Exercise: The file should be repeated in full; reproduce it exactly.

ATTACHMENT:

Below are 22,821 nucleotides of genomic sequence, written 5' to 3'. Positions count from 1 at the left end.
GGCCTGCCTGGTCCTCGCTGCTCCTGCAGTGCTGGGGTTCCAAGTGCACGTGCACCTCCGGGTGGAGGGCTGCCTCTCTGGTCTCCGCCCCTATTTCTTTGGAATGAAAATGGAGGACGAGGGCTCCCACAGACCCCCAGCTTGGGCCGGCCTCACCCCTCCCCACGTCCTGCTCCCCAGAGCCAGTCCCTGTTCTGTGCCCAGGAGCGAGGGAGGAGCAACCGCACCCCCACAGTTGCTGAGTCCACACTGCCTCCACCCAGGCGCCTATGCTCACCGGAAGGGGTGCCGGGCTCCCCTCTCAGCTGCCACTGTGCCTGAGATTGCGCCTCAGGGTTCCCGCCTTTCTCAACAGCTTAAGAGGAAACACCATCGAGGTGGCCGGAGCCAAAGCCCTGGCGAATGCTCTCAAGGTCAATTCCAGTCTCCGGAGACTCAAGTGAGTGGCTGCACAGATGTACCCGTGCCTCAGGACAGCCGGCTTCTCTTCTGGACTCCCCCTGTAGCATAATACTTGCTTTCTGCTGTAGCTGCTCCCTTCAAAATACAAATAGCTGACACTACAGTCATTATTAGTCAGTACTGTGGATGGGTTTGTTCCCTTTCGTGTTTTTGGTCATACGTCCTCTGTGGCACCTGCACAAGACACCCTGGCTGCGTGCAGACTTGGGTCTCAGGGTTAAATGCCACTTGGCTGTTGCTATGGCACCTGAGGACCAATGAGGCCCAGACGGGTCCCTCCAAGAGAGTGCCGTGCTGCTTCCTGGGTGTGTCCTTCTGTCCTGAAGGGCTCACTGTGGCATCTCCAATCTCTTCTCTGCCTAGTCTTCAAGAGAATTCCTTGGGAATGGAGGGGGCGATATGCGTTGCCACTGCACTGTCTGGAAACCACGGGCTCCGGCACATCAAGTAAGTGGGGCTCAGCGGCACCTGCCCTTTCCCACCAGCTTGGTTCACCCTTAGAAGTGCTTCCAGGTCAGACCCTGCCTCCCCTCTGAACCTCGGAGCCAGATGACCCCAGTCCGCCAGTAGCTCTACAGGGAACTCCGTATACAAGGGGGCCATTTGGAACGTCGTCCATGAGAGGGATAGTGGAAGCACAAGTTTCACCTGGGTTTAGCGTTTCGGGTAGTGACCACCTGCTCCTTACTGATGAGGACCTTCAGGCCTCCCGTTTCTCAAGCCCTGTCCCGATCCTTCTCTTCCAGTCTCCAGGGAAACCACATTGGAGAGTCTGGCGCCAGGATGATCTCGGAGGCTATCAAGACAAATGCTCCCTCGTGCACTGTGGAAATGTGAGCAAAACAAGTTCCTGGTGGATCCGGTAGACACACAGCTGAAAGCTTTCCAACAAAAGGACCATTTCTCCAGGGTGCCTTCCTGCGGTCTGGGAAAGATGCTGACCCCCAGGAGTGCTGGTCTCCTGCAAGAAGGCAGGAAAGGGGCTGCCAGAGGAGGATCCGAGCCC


Below are 22,821 nucleotides of genomic sequence, written 5' to 3'. Positions count from 1 at the left end.
GGCCTGCCTGGTCCTCGCTGCTCCTGCAGTGCTGGGGTTCCAAGTGCACGTGCACCTCCGGGTGGAGGGCTGCCTCTCTGGTCTCCGCCCCTATTTCTTTGGAATGAAAATGGAGGACGAGGGCTCCCACAGACCCCCAGCTTGGGCCGGCCTCACCCCTCCCCACGTCCTGCTCCCCAGAGCCAGTCCCTGTTCTGTGCCCAGGAGCGAGGGAGGAGCAACCGCACCCCCACAGTTGCTGAGTCCACACTGCCTCCACCCAGGCGCCTATGCTCACCGGAAGGGGTGCCGGGCTCCCCTCTCAGCTGCCACTGTGCCTGAGATTGCGCCTCAGGGTTCCCGCCTTTCTCAACAGCTTAAGAGGAAACACCATCGAGGTGGCCGGAGCCAAAGCCCTGGCGAATGCTCTCAAGGTCAATTCCAGTCTCCGGAGACTCAAGTGAGTGGCTGCACAGATGTACCCGTGCCTCAGGACAGCCGGCTTCTCTTCTGGACTCCCCCTGTAGCATAATACTTGCTTTCTGCTGTAGCTGCTCCCTTCAAAATACAAATAGCTGACACTACAGTCATTATTAGTCAGTACTGTGGATGGGTTTGTTCCCTTTCGTGTTTTTGGTCATACGTCCTCTGTGGCACCTGCACAAGACACCCTGGCTGCGTGCAGACTTGGGTCTCAGGGTTAAATGCCACTTGGCTGTTGCTATGGCACCTGAGGACCAATGAGGCCCAGACGGGTCCCTCCAAGAGAGTGCCGTGCTGCTTCCTGGGTGTGTCCTTCTGTCCTGAAGGGCTCACTGTGGCATCTCCAATCTCTTCTCTGCCTAGTCTTCAAGAGAATTCCTTGGGAATGGAGGGGGCGATATGCGTTGCCACTGCACTGTCTGGAAACCACGGGCTCCGGCACATCAAGTAAGTGGGGCTCAGCGGCACCTGCCCTTTCCCACCAGCTTGGTTCACCCTTAGAAGTGCTTCCAGGTCAGACCCTGCCTCCCCTCTGAACCTCGGAGCCAGATGACCCCAGTCCGCCAGTAGCTCTACAGGGAACTCCGTATACAAGGGGGCCATTTGGAACGTCGTCCATGAGAGGGATAGTGGAAGCACAAGTTTCACCTGGGTTTAGCGTTTCGGGTAGTGACCACCTGCTCCTTACTGATGAGGACCTTCAGGCCTCCCGTTTCTCAAGCCCTGTCCCGATCCTTCTCTTCCAGTCTCCAGGGAAACCACATTGGAGAGTCTGGCGCCAGGATGATCTCGGAGGCTATCAAGACAAATGCTCCCTCGTGCACTGTGGAAATGTGAGCAAAACAAGTTCCTGGTGGATCCGGTAGACACACAGCTGAAAGCTTTCCAACAAAAGGACCATTTCTCCAGGGTGCCTTCCTGCGGTCTGGGAAAGATGCTGACCCCCAGGAGTGCTGGTCTCCTGCAAGAAGGCAGGAAAGGGGCTGCCAGAGGAGGATCCGAGCCC